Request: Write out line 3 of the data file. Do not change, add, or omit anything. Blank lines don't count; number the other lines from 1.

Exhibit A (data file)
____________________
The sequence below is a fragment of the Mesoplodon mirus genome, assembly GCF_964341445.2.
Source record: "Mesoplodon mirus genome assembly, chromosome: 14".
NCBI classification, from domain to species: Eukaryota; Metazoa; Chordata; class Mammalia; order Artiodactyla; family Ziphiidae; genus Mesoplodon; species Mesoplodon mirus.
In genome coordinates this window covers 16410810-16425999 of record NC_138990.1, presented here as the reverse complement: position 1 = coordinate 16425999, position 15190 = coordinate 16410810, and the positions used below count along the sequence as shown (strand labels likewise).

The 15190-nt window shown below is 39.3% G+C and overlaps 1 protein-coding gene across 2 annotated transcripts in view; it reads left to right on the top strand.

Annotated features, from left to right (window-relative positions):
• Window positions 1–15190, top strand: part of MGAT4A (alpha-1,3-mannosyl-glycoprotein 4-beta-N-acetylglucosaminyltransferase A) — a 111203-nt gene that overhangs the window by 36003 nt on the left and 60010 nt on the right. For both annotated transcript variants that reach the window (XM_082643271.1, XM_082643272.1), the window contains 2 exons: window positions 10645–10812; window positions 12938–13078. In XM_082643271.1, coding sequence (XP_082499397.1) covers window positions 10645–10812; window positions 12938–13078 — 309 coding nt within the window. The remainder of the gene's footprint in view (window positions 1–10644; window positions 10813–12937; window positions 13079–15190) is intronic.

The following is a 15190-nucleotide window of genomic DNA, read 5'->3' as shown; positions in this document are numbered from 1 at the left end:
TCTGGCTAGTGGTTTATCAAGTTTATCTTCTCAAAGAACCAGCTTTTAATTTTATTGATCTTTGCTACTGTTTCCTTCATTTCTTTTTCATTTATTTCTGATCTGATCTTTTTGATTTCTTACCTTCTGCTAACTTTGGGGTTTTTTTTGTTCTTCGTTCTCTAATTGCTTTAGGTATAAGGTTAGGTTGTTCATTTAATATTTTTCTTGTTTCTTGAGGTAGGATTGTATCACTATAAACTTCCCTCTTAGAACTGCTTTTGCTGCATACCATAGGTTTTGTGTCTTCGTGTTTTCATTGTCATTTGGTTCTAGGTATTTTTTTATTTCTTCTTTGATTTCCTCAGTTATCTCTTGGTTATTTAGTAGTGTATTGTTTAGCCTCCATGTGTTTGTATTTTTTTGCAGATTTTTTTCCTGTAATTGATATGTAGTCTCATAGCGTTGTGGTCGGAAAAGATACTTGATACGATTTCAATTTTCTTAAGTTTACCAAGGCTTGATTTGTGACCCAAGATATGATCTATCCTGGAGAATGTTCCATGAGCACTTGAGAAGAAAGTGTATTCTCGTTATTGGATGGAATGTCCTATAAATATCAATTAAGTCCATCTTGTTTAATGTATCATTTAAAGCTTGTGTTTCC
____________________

NCBI classification, from domain to species: Eukaryota; Metazoa; Chordata; class Mammalia; order Artiodactyla; family Ziphiidae; genus Mesoplodon; species Mesoplodon mirus.